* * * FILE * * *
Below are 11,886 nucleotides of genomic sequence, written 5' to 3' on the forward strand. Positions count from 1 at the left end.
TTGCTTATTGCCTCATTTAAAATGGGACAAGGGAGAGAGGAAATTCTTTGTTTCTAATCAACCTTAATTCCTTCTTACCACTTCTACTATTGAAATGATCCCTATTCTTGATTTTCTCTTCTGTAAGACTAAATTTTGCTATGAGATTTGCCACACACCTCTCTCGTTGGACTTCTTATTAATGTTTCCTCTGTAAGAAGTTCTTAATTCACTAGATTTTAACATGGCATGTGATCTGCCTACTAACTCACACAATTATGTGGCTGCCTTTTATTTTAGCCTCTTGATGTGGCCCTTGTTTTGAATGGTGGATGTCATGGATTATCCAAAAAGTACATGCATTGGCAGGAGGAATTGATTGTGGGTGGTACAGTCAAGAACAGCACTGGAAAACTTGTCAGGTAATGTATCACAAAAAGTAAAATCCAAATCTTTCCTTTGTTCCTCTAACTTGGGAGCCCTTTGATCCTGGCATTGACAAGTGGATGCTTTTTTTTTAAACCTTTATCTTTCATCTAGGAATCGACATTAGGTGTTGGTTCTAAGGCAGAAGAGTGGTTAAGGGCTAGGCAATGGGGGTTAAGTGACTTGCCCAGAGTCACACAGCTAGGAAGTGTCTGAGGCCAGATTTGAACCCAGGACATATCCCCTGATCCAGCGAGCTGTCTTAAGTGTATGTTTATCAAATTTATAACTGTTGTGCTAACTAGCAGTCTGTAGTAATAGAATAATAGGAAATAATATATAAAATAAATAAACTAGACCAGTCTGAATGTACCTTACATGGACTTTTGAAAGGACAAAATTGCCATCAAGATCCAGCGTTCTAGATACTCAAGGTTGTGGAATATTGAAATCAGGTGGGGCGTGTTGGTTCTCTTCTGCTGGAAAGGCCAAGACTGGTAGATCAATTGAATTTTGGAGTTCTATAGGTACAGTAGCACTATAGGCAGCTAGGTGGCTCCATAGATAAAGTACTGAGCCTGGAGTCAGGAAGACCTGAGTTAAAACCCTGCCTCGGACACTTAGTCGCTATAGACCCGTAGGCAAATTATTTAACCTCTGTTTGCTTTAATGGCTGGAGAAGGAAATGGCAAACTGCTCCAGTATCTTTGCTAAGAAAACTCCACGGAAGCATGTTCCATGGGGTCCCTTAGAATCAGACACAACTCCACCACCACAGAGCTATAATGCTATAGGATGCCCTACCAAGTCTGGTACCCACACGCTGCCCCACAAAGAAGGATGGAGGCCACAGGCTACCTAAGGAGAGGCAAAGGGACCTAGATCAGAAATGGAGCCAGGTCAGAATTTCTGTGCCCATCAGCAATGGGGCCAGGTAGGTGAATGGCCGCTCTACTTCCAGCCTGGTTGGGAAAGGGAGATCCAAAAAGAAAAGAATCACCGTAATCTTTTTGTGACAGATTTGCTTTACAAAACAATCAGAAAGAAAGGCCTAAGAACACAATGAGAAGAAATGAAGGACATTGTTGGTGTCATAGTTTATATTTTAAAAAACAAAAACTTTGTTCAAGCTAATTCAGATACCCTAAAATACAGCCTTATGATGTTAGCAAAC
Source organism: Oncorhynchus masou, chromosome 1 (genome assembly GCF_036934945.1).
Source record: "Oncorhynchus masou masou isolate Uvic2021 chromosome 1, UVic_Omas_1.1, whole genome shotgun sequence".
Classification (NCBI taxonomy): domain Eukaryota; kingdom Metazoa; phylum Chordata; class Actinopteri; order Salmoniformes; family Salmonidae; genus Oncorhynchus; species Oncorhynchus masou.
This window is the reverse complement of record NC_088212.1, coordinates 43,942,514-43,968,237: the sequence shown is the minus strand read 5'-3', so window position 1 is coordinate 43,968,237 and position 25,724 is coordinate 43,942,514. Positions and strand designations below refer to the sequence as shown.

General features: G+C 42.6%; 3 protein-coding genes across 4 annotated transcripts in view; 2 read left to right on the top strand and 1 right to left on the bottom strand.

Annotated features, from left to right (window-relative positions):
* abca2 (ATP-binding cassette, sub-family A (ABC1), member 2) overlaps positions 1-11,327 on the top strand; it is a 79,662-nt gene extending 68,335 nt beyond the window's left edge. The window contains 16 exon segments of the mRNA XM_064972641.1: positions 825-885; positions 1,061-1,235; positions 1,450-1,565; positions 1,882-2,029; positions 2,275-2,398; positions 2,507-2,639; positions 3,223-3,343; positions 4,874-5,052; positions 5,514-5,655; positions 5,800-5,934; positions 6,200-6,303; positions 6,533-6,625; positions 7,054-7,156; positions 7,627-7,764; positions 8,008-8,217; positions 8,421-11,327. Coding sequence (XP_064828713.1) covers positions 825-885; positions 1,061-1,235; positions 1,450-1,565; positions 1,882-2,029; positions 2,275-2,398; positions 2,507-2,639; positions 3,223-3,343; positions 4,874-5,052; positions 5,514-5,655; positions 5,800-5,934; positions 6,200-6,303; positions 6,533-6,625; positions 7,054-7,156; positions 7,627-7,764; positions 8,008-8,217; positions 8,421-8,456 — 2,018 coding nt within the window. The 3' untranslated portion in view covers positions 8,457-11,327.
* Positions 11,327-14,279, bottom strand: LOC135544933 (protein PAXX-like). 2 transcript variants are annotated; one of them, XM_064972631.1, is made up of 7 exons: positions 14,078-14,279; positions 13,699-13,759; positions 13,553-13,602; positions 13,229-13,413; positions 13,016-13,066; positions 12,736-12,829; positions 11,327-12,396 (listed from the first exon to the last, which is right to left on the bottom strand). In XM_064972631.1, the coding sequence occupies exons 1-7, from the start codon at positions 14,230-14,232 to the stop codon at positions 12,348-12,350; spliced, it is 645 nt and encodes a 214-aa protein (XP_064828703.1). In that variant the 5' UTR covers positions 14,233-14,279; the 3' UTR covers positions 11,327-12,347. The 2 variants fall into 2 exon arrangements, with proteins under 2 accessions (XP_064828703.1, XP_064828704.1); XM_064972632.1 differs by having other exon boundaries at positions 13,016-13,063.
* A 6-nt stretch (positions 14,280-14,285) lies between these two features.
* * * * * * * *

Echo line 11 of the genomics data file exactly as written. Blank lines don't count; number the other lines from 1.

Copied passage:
* A 6-nt stretch (positions 14,280-14,285) lies between these two features.